HOME > Chowhound > Not About Food >

Discussion

Farmer's Markets, Rip off or Worth it?

  • d

So, yesterday I went down to my local Farmer's market in Encino, California for some fresh flowers, veggies etc. I attend these markets knowing full well that I will pay a premium for organic produce and that I'm supporting local farmers etc. However yesterday I laid out $80 and this is what I took home...tell me if you feel this is worth it or a rip off, I'm curious about public opinion of the whole Farmer's Market Experience. Here's my take home:

1) 1/2 lb of mixed greens lettuce (bibb, butter, romaine)
2) 1/2 lb of baby spinach
3) Small bunch of fresh dill
4) Small bunch of fresh cilantro
5) Small bunch of fresh chives
5) Three fuji apples
6) Three small bunches of purple irises ( 15 flowers total)
7) Pint of Raw Cream
8) One Baguette
9) One box of strawberries
10) 4 white onions
11) 1 box of grape tomatoes
12) 1 head of celery
13) 1 bunch of green onions

  1. Click to Upload a photo (10 MB limit)
Delete
  1. I would guess everything except the irises would come to under $30, so how much did you pay per stem of iris?

    2 Replies
    1. re: Karl S

      $3/five stems...this was one of the better deals. The more expensive item was the raw cream...$10/pint.

      1. re: davina

        Raw cream is generally $12+/pint in stores, so that was a bargain.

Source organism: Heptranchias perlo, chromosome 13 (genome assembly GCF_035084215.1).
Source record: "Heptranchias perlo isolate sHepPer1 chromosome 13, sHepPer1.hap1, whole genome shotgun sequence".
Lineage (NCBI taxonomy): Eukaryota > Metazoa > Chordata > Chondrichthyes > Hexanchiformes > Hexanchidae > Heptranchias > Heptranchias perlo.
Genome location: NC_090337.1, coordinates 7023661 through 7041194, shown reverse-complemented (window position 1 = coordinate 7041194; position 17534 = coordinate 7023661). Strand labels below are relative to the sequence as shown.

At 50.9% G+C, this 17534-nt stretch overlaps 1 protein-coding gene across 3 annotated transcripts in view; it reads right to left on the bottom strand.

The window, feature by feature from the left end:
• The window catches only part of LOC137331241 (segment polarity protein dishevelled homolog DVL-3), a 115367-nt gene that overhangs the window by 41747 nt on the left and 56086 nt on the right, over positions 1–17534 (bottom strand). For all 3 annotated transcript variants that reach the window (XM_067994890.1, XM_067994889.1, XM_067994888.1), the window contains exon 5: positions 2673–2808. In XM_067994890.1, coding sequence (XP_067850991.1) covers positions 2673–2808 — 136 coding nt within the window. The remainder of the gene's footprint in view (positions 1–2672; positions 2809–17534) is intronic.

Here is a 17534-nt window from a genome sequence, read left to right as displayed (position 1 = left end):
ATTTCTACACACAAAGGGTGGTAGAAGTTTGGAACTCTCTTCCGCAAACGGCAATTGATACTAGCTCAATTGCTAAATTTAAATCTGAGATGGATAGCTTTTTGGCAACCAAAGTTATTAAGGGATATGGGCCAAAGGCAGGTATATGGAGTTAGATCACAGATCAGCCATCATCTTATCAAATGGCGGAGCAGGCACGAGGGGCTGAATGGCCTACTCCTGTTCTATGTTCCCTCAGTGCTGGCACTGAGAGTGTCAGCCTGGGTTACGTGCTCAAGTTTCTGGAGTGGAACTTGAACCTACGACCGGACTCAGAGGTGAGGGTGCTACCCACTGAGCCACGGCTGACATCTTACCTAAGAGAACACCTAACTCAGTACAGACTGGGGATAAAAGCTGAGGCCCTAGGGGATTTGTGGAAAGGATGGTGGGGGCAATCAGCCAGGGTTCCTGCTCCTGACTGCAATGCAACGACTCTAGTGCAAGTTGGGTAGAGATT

"Worth it" is subjective. What is freshness worth? What is being able to taste before you buy worth? What's preserving heritage varieties that agribusiness disdains worth? What is supporting local agriculture worth? For that matter, what is the worth of supporting local agriculture at prices that they can afford to keep the land "green" and not to sell it to developers to pave over? That's priceless.

    2. It really depends on where you are, too. I have some friends who operate a family farm, and during corn season they take truckloads of corn to farmers' markets all over the area - they hit a different one every day of the week, traveling as far as 100 miles. Their prices will vary substantially based on location alone....as much as 100% variance.

      I'm guessing that you're going to pay more in Encino than, say, Bakersfield. (Not that I'm suggesting you drive to Bakersfield, mind you!)

      1. Always a ripoff.

        You're paying premium for the "privilege" of supporting supposedly local produce/growers.

        10 Replies
        1. re: ipse dixit

          Supposedly? When I go to my local farmers' market I see stalls that display the location of the farms where the produce comes from. These are not "supposed" local farmers. Am I paying a premium for that? Yes and no. I buy seasonal produce so the slight premium I pay over Costco produc imported from Chile not only supports local farmers, but also supports the life style I choose to live. The vine ripen tomatos I buy from farmers' market is 10 times better than the pale red stuff from the supermartkets. So the quality of the produce is also better.

          1. re: Peter

            I say supposed because I live in Los Angeles and I haven't seen a local farm in Los Angeles County in several decades. Ventura County has a few representatives, but most vendors travel distance to come to this event.

            1. re: davina

              You'd be surprised how many farms are actually in LA County. It's a huge county you know.

              1. re: davina
                m
                Morton the Mousse